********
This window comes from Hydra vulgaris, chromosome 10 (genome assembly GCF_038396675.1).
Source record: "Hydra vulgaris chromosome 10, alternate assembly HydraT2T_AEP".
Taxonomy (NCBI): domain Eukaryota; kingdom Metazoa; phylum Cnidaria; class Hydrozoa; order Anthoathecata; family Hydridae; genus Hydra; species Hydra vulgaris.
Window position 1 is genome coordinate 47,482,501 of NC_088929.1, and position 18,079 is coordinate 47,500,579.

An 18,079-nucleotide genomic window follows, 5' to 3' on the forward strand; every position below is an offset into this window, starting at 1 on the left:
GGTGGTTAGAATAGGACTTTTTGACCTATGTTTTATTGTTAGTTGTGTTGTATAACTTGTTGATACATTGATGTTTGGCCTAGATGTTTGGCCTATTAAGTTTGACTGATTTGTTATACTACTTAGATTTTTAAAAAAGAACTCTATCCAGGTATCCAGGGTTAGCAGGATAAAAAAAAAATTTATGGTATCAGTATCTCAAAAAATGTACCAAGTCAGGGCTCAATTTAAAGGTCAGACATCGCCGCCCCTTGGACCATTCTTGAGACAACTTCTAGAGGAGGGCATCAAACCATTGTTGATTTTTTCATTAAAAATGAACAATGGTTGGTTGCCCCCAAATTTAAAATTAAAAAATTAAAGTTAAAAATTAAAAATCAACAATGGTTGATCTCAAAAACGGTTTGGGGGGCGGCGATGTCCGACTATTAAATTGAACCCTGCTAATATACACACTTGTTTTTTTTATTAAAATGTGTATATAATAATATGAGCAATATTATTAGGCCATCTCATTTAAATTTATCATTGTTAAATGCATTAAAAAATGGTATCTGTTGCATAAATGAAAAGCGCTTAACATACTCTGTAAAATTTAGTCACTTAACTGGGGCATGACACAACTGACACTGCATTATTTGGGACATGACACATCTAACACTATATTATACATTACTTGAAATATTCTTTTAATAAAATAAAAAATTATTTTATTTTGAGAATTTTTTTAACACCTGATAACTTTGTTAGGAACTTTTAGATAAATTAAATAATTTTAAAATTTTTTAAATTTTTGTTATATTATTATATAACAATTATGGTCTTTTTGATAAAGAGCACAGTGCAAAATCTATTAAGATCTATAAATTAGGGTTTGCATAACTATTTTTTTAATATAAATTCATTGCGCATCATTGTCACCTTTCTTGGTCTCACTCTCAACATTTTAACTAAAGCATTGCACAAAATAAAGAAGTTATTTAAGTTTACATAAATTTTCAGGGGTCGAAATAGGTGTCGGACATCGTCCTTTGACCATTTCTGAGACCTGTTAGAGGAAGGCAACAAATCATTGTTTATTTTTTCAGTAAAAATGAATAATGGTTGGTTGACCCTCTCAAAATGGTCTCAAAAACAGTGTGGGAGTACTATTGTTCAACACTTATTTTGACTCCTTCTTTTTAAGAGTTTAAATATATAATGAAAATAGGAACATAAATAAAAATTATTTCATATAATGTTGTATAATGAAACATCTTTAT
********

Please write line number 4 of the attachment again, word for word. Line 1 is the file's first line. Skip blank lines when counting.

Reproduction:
Window position 1 is genome coordinate 47,482,501 of NC_088929.1, and position 18,079 is coordinate 47,500,579.